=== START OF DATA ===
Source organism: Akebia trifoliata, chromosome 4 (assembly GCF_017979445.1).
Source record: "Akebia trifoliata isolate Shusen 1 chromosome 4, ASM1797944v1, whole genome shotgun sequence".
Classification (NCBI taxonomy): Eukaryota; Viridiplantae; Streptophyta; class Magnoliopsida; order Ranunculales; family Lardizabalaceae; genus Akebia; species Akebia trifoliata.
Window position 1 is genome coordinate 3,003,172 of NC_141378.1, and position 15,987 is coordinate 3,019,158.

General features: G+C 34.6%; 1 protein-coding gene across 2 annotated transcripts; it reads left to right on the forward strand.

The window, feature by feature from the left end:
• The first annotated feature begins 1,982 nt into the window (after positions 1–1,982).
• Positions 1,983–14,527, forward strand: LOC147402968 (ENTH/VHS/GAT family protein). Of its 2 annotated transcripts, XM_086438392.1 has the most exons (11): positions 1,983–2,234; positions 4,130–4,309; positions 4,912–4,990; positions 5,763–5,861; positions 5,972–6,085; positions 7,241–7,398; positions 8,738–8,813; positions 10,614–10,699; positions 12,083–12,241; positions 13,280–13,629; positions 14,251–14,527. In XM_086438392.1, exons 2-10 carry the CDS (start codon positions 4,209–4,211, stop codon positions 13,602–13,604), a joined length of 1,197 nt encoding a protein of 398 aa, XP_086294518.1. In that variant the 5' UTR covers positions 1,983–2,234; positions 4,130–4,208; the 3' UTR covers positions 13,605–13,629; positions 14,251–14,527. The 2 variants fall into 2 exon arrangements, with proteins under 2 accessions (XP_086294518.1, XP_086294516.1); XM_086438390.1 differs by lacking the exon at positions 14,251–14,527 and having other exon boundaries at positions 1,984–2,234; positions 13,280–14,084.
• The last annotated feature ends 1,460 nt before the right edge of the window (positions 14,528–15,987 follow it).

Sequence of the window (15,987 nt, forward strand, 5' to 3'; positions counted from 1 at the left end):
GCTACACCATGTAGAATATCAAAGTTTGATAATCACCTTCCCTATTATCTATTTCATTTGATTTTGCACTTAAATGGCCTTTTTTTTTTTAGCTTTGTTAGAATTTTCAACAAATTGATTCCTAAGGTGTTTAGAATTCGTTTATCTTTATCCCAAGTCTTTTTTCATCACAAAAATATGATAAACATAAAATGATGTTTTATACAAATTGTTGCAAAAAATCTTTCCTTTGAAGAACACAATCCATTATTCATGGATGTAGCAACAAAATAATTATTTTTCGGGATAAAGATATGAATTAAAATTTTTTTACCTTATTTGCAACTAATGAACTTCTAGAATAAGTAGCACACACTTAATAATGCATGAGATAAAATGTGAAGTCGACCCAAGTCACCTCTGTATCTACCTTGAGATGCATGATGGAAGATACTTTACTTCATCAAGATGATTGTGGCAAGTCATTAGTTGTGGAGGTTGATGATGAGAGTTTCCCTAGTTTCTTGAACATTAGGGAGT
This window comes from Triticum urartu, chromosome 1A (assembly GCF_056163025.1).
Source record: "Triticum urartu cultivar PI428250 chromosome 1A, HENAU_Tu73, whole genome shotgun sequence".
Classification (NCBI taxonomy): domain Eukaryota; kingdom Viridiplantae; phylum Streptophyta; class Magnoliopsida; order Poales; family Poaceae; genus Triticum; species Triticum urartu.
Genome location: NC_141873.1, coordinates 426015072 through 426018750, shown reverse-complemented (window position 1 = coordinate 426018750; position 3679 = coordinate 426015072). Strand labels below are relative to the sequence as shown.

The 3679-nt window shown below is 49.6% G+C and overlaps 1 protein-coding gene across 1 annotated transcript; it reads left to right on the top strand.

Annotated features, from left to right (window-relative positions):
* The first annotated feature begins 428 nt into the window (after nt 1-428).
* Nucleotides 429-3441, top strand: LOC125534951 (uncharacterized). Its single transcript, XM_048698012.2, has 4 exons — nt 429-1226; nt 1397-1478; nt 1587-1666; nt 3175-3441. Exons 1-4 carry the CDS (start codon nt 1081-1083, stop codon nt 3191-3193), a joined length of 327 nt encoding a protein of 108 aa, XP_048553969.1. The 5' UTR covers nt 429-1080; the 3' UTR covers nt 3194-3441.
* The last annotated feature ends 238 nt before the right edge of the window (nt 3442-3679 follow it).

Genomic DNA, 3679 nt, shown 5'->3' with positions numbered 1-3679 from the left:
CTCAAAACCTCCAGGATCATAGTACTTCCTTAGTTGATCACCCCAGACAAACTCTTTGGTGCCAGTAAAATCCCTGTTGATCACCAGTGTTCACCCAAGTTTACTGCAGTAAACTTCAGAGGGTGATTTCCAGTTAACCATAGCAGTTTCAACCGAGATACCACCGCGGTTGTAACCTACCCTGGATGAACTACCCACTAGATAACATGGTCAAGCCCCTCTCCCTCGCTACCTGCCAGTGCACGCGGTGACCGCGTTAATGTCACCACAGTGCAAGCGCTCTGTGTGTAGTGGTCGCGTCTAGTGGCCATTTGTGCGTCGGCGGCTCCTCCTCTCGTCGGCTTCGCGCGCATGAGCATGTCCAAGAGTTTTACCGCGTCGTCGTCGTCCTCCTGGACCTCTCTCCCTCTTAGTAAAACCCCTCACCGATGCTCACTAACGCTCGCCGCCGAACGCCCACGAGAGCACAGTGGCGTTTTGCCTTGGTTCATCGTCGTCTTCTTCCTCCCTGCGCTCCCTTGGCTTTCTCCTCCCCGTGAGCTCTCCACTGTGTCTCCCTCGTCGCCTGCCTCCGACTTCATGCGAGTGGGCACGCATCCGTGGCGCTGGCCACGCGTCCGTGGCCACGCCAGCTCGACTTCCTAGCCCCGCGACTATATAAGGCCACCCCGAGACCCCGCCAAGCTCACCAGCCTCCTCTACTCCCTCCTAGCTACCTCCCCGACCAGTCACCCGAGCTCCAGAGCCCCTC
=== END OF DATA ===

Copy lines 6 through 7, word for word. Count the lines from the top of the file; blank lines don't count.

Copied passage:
The window, feature by feature from the left end:
• The first annotated feature begins 1,982 nt into the window (after positions 1–1,982).